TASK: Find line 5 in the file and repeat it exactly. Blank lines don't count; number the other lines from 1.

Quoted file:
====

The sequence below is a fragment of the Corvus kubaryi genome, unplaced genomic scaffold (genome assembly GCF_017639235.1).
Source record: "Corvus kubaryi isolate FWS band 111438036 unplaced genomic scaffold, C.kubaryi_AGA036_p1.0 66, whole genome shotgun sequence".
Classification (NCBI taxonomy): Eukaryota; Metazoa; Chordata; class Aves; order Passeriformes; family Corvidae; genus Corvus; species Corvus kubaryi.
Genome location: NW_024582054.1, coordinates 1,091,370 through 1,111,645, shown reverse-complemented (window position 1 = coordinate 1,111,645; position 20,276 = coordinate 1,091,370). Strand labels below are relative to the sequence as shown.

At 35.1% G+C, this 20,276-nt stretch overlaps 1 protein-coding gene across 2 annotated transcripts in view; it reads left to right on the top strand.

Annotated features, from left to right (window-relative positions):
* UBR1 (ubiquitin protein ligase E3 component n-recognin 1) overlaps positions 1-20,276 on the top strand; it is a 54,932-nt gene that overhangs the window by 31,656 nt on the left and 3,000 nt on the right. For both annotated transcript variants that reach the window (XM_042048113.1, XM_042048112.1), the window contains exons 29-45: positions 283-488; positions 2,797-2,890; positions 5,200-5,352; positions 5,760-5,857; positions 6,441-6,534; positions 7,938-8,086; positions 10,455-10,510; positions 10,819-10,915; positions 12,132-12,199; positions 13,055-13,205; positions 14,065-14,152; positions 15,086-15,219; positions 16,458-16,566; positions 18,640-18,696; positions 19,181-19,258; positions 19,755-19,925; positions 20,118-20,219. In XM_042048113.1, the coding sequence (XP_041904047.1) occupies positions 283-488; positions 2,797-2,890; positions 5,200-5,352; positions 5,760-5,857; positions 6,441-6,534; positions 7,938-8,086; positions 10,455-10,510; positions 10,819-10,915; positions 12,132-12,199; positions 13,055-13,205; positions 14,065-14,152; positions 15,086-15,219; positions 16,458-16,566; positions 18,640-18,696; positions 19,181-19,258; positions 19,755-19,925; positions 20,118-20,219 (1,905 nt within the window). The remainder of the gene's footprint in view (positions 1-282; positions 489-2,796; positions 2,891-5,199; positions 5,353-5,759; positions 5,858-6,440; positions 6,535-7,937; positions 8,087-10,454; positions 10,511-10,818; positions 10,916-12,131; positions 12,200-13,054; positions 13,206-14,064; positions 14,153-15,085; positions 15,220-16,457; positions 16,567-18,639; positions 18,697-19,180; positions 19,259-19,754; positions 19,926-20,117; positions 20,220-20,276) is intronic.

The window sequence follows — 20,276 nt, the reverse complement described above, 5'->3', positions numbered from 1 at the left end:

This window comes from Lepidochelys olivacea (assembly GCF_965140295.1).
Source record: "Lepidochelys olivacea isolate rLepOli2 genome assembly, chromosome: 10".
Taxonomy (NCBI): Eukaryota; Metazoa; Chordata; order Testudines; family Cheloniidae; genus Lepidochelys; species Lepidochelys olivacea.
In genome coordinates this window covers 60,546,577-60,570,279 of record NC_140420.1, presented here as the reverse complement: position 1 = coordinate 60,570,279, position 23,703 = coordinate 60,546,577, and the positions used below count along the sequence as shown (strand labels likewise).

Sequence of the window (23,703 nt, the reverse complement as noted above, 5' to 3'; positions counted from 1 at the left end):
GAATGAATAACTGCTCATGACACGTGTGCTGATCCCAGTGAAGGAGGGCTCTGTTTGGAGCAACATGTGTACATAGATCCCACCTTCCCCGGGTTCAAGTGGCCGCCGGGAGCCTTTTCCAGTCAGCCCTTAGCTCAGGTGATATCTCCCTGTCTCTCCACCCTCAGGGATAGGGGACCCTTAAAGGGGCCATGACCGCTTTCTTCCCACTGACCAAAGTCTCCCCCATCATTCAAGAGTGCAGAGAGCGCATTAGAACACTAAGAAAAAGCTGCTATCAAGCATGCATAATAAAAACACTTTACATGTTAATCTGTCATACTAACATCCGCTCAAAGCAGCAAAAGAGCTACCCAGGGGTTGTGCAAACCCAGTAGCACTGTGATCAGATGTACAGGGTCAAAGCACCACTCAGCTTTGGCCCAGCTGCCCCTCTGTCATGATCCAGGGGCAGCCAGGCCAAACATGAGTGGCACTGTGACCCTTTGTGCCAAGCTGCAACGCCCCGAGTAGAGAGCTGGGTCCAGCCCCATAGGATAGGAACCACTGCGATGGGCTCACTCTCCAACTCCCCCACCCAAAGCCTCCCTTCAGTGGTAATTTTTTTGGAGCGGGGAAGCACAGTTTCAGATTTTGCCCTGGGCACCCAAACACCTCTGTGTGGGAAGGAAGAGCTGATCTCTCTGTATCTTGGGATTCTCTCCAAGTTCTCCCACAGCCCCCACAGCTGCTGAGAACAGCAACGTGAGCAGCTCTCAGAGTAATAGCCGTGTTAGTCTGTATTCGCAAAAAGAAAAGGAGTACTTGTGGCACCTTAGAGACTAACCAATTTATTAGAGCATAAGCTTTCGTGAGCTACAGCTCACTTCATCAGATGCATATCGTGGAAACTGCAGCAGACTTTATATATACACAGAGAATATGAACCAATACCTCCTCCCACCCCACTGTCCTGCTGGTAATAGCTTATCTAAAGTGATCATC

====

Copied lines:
At 35.1% G+C, this 20,276-nt stretch overlaps 1 protein-coding gene across 2 annotated transcripts in view; it reads left to right on the top strand.